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How long does it take to decide an appeal?

Visitors to the Court's website often want to know how long it will take for the Court to decide a particular matter. The answer to that question depends on what kind of matter it is.

Discretionary and Interlocutory Applications

With respect to discretionary applications, the Court is required by statute (OCGA § 5-6-35) to grant, deny or otherwise dispose of the application within 30 days of docketing. With interlocutory applications, the Court's ruling must be made within 45 days of docketing (OCGA § 5-6-34).

If either type of application is granted, the applicant is given 10 days from the date of the grant order to file a notice of appeal in the trial court where the case originated. The trial court clerk then prepares the record and bills the applicant for the cost of preparing the record for appeal. Once costs have been paid or the appellant is determined to be indigent, the record is transmitted to the Supreme Court for docketing and the parties will receive a docket notice with a new Supreme Court case number.

Direct Appeals

The Supreme Court dockets direct appeals 1 to one of three terms of Court - January, April or September. The Court is required to decide an appeal by no later than the end of the second term to which the appeal was docketed for hearing, or the decision of the lower court will be affirmed by operation of law. On average, most appeals are decided within 6-8 months of docketing.

Petitions for Certiorari

Each year the Court dockets approximately 500 petitions for certiorari to review decisions of the Georgia Court of Appeals. Although there is no statutory time requirement within which these petitions must be granted, denied or otherwise disposed of, most petitions are ruled on within 2-7 months of docketing. A granted petition for certiorari is subject to the two-term statutory requirement.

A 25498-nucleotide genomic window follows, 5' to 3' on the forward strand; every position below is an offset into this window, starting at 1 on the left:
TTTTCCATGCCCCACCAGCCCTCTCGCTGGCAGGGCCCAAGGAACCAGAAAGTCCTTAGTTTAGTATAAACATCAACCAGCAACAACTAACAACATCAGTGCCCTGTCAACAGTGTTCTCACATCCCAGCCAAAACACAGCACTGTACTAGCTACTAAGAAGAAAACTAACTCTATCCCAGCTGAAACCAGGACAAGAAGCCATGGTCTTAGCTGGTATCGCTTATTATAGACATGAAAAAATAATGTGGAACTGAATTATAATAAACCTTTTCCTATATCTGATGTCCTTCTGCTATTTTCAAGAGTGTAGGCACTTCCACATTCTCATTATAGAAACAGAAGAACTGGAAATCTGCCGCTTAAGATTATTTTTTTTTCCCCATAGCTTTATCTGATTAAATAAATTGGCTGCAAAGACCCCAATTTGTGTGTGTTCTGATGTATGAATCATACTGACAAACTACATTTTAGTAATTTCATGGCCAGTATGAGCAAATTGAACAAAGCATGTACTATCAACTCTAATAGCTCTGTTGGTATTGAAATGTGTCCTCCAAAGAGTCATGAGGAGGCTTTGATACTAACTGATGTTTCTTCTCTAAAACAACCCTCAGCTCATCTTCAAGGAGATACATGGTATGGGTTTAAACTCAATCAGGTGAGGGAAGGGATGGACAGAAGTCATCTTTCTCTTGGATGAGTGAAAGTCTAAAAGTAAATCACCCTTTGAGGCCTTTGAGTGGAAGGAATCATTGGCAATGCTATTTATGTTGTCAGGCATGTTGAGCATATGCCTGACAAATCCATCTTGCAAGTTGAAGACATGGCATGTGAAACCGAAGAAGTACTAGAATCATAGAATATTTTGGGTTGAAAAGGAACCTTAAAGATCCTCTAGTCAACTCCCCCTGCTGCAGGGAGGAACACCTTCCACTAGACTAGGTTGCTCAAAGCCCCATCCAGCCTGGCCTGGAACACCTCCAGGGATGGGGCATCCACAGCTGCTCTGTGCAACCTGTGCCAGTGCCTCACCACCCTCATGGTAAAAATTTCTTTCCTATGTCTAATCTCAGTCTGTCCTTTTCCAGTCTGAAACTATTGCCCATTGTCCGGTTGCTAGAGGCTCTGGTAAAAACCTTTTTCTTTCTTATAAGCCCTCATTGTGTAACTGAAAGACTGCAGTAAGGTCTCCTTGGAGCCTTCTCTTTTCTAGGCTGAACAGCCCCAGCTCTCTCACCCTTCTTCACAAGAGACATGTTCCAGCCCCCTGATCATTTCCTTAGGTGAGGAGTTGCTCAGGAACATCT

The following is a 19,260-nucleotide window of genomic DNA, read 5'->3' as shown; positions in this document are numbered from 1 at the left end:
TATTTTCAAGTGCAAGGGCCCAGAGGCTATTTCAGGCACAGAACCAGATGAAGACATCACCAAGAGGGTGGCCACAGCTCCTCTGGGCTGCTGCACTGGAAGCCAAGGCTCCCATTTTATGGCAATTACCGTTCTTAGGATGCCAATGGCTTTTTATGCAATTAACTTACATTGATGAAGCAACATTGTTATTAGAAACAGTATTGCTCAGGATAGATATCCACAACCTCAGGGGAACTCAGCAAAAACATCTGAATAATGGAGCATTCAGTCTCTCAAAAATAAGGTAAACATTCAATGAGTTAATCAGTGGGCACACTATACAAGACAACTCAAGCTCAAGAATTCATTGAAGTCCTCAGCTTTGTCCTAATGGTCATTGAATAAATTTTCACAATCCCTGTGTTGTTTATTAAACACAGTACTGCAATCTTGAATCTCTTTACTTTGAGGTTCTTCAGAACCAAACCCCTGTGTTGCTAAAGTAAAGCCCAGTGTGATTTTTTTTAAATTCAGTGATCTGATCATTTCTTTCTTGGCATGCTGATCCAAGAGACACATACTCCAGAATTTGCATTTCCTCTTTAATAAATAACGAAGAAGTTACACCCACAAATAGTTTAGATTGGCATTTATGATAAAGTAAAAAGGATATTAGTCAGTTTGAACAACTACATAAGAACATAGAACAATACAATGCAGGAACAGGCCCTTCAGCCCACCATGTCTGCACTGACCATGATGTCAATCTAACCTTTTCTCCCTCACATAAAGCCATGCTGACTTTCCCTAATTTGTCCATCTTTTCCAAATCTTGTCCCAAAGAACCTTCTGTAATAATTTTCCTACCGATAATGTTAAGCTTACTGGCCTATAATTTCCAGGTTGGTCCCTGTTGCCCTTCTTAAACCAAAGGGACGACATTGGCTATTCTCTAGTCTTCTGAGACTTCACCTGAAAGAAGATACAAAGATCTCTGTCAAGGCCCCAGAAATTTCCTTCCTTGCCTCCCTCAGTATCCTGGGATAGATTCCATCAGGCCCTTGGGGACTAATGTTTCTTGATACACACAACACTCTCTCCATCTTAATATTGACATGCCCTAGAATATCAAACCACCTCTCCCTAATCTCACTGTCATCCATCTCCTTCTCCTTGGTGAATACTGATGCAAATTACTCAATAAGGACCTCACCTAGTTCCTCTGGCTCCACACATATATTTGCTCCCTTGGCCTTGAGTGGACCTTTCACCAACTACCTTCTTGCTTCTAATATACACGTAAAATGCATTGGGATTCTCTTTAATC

Post-Conviction Habeas Corpus Appeals

There is no statutory time requirement within which the Supreme Court must grant, deny, or otherwise dispose of a habeas corpus petition. Moreover, the Court will not rule on a petition until it has received a full and complete record from the trial court. Petitions remain pending in the Supreme Court anywhere from a few months to over a year. A granted habeas corpus petition is subject to the two-term statutory requirement.

Other Matters

The Supreme Court is called upon to rule on a variety of other types of matters, none of which is subject to the two-term statutory requirement. These include cases involving attorney discipline, judicial qualifications, Bar Examiner and Fitness Board appeals, emergency motions, original jurisdiction petitions, and State Bar Advisory opinions.

1A granted discretionary or interlocutory application is considered a direct appeal when docketed pursuant to a notice of appeal.